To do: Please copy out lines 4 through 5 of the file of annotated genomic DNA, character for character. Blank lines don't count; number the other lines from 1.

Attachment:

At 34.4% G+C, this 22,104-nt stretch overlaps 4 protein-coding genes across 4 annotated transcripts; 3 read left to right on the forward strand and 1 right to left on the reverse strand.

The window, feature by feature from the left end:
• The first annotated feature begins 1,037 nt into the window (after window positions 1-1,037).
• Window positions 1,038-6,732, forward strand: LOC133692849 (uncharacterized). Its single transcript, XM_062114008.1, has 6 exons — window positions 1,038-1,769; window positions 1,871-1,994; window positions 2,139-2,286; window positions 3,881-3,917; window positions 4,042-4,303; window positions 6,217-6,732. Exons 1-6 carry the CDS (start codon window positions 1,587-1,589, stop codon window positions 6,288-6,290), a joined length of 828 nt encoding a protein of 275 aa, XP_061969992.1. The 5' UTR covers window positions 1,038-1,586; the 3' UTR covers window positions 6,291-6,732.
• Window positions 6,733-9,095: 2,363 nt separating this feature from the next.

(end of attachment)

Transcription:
• Window positions 1,038-6,732, forward strand: LOC133692849 (uncharacterized). Its single transcript, XM_062114008.1, has 6 exons — window positions 1,038-1,769; window positions 1,871-1,994; window positions 2,139-2,286; window positions 3,881-3,917; window positions 4,042-4,303; window positions 6,217-6,732. Exons 1-6 carry the CDS (start codon window positions 1,587-1,589, stop codon window positions 6,288-6,290), a joined length of 828 nt encoding a protein of 275 aa, XP_061969992.1. The 5' UTR covers window positions 1,038-1,586; the 3' UTR covers window positions 6,291-6,732.
• Window positions 6,733-9,095: 2,363 nt separating this feature from the next.